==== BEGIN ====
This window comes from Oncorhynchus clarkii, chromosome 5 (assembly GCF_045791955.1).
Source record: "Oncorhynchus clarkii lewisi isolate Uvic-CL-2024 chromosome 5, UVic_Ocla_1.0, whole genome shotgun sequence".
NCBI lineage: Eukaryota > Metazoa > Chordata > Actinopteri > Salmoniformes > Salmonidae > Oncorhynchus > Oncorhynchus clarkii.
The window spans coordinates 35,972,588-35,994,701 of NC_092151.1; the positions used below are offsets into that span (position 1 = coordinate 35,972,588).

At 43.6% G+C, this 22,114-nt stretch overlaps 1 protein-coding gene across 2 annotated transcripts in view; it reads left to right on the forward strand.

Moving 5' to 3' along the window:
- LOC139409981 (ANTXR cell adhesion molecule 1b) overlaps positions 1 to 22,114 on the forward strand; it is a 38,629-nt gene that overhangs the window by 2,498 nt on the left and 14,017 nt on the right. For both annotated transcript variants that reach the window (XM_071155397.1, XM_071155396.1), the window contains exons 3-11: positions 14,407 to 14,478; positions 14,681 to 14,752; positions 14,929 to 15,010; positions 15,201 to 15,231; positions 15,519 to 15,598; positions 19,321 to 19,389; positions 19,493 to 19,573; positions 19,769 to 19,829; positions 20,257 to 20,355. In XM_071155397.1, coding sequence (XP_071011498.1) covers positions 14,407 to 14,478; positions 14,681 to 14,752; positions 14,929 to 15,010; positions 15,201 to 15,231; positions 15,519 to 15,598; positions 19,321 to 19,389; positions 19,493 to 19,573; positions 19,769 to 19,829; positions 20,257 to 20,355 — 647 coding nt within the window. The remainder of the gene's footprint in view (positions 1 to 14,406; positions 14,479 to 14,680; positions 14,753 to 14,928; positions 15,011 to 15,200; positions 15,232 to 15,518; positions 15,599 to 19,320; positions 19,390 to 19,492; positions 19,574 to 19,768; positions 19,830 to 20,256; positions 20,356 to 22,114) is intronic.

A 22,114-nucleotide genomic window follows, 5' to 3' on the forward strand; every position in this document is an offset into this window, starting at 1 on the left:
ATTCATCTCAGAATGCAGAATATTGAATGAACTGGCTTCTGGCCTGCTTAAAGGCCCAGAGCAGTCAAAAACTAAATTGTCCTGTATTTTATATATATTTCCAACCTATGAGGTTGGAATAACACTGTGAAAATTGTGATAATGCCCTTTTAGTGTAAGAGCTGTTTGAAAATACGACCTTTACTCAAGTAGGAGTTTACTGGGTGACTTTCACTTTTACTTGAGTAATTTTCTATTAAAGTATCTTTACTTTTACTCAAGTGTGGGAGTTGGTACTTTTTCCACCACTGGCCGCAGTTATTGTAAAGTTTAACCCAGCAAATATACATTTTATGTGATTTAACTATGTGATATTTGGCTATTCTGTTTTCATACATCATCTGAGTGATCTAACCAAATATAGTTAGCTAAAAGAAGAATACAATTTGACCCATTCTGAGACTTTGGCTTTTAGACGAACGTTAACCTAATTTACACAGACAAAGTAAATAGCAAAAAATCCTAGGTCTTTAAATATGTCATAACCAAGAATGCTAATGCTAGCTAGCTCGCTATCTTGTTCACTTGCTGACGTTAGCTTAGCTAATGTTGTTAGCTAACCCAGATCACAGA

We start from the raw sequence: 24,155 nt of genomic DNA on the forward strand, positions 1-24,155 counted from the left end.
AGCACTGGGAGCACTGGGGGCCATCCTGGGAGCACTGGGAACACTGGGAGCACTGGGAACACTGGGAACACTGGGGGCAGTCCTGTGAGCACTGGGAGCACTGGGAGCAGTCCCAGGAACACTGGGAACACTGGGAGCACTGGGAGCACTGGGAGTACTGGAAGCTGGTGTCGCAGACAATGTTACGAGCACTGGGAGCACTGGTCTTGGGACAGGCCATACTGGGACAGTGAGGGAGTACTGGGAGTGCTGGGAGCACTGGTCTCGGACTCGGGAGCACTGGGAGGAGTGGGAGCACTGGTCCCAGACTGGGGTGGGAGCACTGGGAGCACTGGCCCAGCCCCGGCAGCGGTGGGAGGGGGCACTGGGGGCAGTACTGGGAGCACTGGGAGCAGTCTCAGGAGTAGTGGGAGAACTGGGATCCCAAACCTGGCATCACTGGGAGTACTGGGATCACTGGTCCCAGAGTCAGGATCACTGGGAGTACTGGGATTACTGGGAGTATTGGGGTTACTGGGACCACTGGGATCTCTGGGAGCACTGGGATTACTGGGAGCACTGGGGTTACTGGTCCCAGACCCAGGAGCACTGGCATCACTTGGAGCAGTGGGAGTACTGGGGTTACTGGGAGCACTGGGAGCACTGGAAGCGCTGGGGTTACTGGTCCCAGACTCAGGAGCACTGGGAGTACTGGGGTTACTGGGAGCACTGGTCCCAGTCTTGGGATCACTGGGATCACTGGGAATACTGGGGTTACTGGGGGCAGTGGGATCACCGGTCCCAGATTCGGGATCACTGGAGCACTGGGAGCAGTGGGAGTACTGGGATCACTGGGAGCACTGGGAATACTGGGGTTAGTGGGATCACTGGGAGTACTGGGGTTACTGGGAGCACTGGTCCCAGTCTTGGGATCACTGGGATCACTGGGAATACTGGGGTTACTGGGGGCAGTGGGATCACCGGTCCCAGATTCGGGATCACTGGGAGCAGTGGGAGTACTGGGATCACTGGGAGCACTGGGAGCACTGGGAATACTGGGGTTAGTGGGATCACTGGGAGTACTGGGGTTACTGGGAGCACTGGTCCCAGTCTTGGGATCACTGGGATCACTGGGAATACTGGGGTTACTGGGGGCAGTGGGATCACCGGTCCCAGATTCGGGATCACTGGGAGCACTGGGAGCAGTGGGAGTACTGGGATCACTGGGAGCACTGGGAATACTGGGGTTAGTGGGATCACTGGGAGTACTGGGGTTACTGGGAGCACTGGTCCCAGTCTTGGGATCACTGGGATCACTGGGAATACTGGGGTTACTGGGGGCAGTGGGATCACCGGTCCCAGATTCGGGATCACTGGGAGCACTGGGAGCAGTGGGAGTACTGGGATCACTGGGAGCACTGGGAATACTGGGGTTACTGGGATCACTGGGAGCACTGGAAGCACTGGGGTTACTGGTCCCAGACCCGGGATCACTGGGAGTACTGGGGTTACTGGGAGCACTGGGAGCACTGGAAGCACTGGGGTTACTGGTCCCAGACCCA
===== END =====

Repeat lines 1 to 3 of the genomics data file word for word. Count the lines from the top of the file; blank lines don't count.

This window comes from Oncorhynchus clarkii, chromosome 5 (assembly GCF_045791955.1).
Source record: "Oncorhynchus clarkii lewisi isolate Uvic-CL-2024 chromosome 5, UVic_Ocla_1.0, whole genome shotgun sequence".
NCBI lineage: Eukaryota > Metazoa > Chordata > Actinopteri > Salmoniformes > Salmonidae > Oncorhynchus > Oncorhynchus clarkii.